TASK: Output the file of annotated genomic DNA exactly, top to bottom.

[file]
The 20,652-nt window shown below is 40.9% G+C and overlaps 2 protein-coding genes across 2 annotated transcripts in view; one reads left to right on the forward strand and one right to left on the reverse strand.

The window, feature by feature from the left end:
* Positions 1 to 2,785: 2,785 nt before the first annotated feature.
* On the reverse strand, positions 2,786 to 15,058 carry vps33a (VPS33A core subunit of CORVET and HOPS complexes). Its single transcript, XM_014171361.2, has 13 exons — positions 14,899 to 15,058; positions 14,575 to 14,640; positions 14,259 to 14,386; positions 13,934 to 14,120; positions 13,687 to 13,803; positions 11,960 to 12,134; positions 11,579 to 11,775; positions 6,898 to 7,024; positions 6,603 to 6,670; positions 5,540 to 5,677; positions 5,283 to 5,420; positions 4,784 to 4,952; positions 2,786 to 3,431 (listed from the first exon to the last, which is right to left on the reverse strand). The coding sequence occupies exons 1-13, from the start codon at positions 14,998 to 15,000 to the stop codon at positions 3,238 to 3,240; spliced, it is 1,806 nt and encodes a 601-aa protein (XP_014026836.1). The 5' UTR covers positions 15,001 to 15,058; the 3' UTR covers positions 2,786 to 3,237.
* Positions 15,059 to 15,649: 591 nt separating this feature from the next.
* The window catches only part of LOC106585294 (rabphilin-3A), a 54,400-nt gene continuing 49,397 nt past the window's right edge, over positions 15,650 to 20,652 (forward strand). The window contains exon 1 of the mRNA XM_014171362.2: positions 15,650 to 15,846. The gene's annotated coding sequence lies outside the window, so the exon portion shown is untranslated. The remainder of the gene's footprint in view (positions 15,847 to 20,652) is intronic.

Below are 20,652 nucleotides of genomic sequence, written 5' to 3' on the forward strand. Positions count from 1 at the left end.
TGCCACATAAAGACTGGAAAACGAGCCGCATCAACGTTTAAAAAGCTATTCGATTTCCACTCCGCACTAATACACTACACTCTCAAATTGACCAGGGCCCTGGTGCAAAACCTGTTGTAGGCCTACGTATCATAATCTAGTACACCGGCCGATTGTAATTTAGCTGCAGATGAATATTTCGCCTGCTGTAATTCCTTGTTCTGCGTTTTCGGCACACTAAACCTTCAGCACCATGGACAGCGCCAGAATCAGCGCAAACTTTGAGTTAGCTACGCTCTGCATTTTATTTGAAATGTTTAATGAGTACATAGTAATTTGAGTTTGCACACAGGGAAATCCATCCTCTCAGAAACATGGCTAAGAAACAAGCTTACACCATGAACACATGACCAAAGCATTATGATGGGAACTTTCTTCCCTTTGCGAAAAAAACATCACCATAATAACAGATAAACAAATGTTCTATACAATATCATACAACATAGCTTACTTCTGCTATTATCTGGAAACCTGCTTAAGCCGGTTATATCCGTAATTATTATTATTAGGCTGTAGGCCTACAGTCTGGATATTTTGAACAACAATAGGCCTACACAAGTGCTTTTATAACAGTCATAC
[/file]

The 20,652-nt window shown below is 40.9% G+C and overlaps 2 protein-coding genes across 2 annotated transcripts in view; one reads left to right on the forward strand and one right to left on the reverse strand.

The window, feature by feature from the left end:
* Positions 1 to 2,785: 2,785 nt before the first annotated feature.
* On the reverse strand, positions 2,786 to 15,058 carry vps33a (VPS33A core subunit of CORVET and HOPS complexes). Its single transcript, XM_014171361.2, has 13 exons — positions 14,899 to 15,058; positions 14,575 to 14,640; positions 14,259 to 14,386; positions 13,934 to 14,120; positions 13,687 to 13,803; positions 11,960 to 12,134; positions 11,579 to 11,775; positions 6,898 to 7,024; positions 6,603 to 6,670; positions 5,540 to 5,677; positions 5,283 to 5,420; positions 4,784 to 4,952; positions 2,786 to 3,431 (listed from the first exon to the last, which is right to left on the reverse strand). The coding sequence occupies exons 1-13, from the start codon at positions 14,998 to 15,000 to the stop codon at positions 3,238 to 3,240; spliced, it is 1,806 nt and encodes a 601-aa protein (XP_014026836.1). The 5' UTR covers positions 15,001 to 15,058; the 3' UTR covers positions 2,786 to 3,237.
* Positions 15,059 to 15,649: 591 nt separating this feature from the next.
* The window catches only part of LOC106585294 (rabphilin-3A), a 54,400-nt gene continuing 49,397 nt past the window's right edge, over positions 15,650 to 20,652 (forward strand). The window contains exon 1 of the mRNA XM_014171362.2: positions 15,650 to 15,846. The gene's annotated coding sequence lies outside the window, so the exon portion shown is untranslated. The remainder of the gene's footprint in view (positions 15,847 to 20,652) is intronic.

Below are 20,652 nucleotides of genomic sequence, written 5' to 3' on the forward strand. Positions count from 1 at the left end.
TGCCACATAAAGACTGGAAAACGAGCCGCATCAACGTTTAAAAAGCTATTCGATTTCCACTCCGCACTAATACACTACACTCTCAAATTGACCAGGGCCCTGGTGCAAAACCTGTTGTAGGCCTACGTATCATAATCTAGTACACCGGCCGATTGTAATTTAGCTGCAGATGAATATTTCGCCTGCTGTAATTCCTTGTTCTGCGTTTTCGGCACACTAAACCTTCAGCACCATGGACAGCGCCAGAATCAGCGCAAACTTTGAGTTAGCTACGCTCTGCATTTTATTTGAAATGTTTAATGAGTACATAGTAATTTGAGTTTGCACACAGGGAAATCCATCCTCTCAGAAACATGGCTAAGAAACAAGCTTACACCATGAACACATGACCAAAGCATTATGATGGGAACTTTCTTCCCTTTGCGAAAAAAACATCACCATAATAACAGATAAACAAATGTTCTATACAATATCATACAACATAGCTTACTTCTGCTATTATCTGGAAACCTGCTTAAGCCGGTTATATCCGTAATTATTATTATTAGGCTGTAGGCCTACAGTCTGGATATTTTGAACAACAATAGGCCTACACAAGTGCTTTTATAACAGTCATAC